Q&A with Authors Eric Redmond and Jim Wilson
How did you pick the seven databases?
Eric: We did have some criteria, if not explicit. The databases had to be open source---we didn't want to cover any databases that would tie readers to a company. We wanted at least one implementation for each of the five database genres (Relational, Key-Value, Columnar, Document, Graph). Then we chose databases that exemplified some general concepts we wanted to cover, like the CAP theorem, or mapreduce. Finally, we chose databases that were good counterpoints to each other--so we chose MongoDB and CouchDB (different ways of implementing document stores). Or we chose Riak because it was a Dynamo (Amazon's database) implementation to compare to HBase as a BigTable (Google's database) implementation.
Jim: Our goal with the book was principally to introduce readers to the field of choices they now have. Our selections were largely in service of that goal. Even so, it was a pretty long and iterative process. We knew that no matter which ones we picked there'd be people asking why we did or didn't include their favorite. It came down to choosing the genres we wanted to discuss and then picking databases that had the right combination of (A) representing their genre and (B) relative popularity.
For example, we picked PostgreSQL since it sticks very closely to the SQL standard and is relatively less well known than other OSS competitors like MySQL. Similarly, even though both HBase and Cassandra are column-oriented databases, we went with HBase because Cassandra is more of a hybrid that incorporates elements from both the BigTable paper and the Dynamo paper.
Databases are rapidly changing. What do you wish you’d included now?
Eric: There are hundreds of database options, but I'm glad to see that our choices are still going strong a year later. However, if I had to do it over again, I would like to have added a Triplestore (like Mulgara), since the semantic web is slowly popularizing this method of data storage. I also would have liked to spend more time on Neo4j's Cypher language, or have covered Hadoop in a bit of detail, since analytics is a huge part of data storage.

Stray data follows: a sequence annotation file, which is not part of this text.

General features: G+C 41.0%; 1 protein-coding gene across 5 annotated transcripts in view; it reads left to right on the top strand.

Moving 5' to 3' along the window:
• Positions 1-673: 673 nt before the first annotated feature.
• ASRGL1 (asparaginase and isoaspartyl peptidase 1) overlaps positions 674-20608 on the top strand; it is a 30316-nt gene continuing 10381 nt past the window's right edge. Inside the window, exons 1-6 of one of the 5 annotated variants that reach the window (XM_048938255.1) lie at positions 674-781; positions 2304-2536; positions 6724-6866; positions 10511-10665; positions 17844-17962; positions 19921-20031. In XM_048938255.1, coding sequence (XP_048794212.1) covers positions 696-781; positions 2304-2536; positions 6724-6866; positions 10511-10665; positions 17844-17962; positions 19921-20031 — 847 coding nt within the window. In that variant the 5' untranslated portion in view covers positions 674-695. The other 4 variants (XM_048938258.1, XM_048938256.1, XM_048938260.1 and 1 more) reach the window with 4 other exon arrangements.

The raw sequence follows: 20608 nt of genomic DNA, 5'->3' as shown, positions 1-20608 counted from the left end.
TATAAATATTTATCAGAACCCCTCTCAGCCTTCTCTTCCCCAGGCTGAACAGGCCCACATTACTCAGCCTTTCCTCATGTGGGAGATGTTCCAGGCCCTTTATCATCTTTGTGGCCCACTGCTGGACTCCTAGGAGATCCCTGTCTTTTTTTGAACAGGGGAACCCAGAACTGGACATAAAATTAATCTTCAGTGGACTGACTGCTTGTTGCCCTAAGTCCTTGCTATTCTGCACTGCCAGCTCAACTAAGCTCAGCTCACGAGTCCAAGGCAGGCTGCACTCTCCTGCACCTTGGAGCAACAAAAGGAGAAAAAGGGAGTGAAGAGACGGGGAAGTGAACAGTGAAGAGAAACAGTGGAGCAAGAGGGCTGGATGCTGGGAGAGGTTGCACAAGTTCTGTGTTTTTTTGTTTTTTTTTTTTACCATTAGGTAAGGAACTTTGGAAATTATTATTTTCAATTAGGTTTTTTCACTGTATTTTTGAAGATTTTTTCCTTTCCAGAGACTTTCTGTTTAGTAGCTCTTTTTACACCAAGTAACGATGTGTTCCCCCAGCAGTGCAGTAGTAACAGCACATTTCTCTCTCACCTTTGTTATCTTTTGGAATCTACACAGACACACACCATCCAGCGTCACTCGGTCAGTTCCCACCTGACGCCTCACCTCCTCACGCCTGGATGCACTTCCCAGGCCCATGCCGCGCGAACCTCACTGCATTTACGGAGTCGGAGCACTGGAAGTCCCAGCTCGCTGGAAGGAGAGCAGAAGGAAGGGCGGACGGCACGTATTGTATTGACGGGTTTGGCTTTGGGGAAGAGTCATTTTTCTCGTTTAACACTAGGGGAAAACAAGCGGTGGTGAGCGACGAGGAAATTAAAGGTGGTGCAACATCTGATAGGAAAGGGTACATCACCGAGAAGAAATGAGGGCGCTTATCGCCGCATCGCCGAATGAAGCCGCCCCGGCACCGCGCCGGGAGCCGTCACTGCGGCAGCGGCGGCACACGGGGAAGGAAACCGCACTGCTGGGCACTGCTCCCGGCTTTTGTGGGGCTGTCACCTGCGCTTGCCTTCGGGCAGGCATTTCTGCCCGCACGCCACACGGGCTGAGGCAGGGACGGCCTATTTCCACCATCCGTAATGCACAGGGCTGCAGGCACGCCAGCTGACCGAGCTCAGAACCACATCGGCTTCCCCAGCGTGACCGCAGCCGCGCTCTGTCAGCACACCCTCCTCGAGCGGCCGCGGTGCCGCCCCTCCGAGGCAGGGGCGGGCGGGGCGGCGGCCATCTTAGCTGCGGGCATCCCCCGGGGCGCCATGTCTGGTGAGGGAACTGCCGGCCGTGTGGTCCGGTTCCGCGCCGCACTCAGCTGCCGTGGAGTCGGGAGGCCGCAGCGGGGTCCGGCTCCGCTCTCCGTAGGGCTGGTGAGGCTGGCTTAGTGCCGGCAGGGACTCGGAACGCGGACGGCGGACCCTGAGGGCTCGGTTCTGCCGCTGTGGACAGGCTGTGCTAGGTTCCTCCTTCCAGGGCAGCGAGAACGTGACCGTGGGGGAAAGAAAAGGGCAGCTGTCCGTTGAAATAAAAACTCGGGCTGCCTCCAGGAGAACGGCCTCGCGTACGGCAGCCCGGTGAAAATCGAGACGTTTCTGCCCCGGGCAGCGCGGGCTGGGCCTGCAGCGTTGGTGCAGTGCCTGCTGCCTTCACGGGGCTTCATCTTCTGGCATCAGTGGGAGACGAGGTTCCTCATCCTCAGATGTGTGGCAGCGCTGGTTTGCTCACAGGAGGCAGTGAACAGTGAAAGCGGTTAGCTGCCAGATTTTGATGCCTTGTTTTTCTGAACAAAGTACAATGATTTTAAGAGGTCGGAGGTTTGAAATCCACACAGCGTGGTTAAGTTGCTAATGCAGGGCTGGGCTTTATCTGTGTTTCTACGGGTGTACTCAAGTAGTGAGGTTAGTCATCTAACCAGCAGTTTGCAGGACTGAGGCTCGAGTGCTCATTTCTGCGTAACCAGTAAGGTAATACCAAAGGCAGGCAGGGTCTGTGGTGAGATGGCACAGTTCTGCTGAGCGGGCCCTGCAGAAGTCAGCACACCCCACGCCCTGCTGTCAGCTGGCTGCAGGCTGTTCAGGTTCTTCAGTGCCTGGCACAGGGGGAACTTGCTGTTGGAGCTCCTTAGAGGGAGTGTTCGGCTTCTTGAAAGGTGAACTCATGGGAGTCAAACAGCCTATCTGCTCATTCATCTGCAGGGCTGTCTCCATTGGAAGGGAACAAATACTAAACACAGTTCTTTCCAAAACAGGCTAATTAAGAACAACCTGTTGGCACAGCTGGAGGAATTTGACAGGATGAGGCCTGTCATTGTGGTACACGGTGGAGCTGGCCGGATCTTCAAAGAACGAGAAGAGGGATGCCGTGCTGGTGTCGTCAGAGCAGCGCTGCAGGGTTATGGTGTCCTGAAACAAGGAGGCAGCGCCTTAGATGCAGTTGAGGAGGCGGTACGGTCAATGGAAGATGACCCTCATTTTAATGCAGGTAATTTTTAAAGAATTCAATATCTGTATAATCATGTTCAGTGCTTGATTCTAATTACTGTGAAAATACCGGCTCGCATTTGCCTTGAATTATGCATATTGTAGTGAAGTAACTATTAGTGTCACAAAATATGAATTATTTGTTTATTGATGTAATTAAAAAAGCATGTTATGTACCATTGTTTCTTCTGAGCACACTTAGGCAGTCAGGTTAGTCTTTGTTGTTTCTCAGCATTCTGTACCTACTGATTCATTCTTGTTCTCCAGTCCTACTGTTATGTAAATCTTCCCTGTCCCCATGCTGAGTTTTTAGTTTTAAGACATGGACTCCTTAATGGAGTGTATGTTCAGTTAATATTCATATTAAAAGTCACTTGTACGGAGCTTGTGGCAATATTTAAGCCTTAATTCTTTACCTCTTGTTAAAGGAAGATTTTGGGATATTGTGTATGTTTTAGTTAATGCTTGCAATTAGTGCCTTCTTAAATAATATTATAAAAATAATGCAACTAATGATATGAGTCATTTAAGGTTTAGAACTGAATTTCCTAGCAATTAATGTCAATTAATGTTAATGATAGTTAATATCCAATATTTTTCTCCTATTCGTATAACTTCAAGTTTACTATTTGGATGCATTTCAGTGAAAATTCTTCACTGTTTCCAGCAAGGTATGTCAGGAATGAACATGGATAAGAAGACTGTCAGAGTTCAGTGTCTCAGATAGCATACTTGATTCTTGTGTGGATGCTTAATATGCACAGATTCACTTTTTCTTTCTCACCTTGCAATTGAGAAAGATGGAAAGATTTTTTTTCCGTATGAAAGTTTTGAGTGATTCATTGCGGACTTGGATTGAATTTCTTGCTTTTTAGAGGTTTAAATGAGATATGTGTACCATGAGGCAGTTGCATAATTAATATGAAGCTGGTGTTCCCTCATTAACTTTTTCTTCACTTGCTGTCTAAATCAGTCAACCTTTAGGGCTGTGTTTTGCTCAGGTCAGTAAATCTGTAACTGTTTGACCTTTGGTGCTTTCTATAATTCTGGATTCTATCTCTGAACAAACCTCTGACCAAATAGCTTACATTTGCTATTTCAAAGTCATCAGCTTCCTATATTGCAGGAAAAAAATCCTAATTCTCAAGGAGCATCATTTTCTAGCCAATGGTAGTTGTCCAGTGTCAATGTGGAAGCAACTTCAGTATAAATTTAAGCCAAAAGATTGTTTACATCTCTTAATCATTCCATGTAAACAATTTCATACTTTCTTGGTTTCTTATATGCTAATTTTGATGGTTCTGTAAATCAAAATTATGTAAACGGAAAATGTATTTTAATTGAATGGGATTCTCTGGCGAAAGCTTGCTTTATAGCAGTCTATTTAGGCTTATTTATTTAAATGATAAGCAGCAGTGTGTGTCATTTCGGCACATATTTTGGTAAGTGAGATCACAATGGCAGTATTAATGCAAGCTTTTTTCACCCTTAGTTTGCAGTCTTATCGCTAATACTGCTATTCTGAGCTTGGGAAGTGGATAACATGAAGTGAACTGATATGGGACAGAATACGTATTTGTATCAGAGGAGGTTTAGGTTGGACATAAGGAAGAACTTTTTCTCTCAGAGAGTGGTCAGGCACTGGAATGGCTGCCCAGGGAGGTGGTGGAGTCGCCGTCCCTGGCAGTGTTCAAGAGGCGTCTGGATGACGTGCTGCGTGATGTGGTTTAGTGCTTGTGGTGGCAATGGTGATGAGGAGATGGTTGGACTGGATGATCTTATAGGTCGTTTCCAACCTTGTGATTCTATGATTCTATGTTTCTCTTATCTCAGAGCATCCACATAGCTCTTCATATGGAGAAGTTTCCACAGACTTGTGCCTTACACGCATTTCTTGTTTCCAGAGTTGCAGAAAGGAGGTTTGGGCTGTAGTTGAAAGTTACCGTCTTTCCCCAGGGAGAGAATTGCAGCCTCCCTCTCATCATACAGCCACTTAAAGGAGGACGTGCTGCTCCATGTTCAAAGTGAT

Jim: Yes, databases are rapidly changing, in two senses. First, the field of available data storage technology has been seeing an explosion in recent years. More and more different sorts of databases are cropping up to fill in various niche needs. In the other sense, the databases themselves are rapidly evolving. Even between minor version releases, modern NoSQL databases incorporate more and more features in order to claim more of the market and remain competitive. In that regard, there's a bit of convergence happening and it makes choosing one even harder as there are more that can meet your needs all the time.
I still think the five genres and seven databases we chose satisfy the criteria that we set out to achieve. But there are others I'd like to write about as well. These include some old favorites like SQLite and some databases you might not think of as such, like OpenLDAP and SOLR (an inverted index/search engine).
Why did you decide to write this book?
Eric: Jim and I discussed writing a book like this for quite some time. About a year and a half ago he sent me an email with no body--the subject was "Seven Databases in Seven Weeks?" The title sold me. We both loved Bruce's "Seven Languages" book, and this seemed the perfect format to explore this emerging field.
Jim: As early as March of 2010, Eric and I brainstormed about writing a NoSQL book of some kind. At the time there was a lot of buzz around the term, but also a lot of confusion. We thought we could bring some structure to the discussion and educate people who might not be up to speed yet on all the latest developments.
After reading Bruce A. Tate's Seven Languages in Seven Weeks I thought, "What about Seven Databases?" Eric submitted a proposal and a few weeks later we were off to the races.
What do you see as up and coming databases?
Eric: I've become a big fan of Neo4j. It's one we covered in the book, but in all honesty we chose it because we wanted to explore an open source graph database. But over the past year it's really come into its own. I really do believe this is the year we'll see wider adoption of graph databases.
As for ones we did not cover, I think ElasticSearch is clearly gaining traction. OrientDB is also interesting, as it can act as a relational, key-value, document, or a graph database. I think you'll see more of this multi-genre behavior in the future. And as I hinted at before, Triplestores are gaining a bit of traction, too, though their problem-set greatly overlaps with general graph databases.
Jim: There are many, of course, but there are at least two that I personally look forward to exploring in more detail: ElasticSearch and doozer.
ElasticSearch is a distributed, peer-based, REST/JSON powered document search engine. Using a distributed Lucene index at its core, ElasticSearch allows REST clients to find documents based on fuzzy criteria. Everyone needs a search engine, and ElasticSearch makes it easy.
Doozer is a fast, headless consensus engine. It's written in the Go programming language by the smart folks at Heroku. Doozer is great for storing small blobs of important information that absolutely must be consistent (like cluster configuration metadata), but without a single point of failure.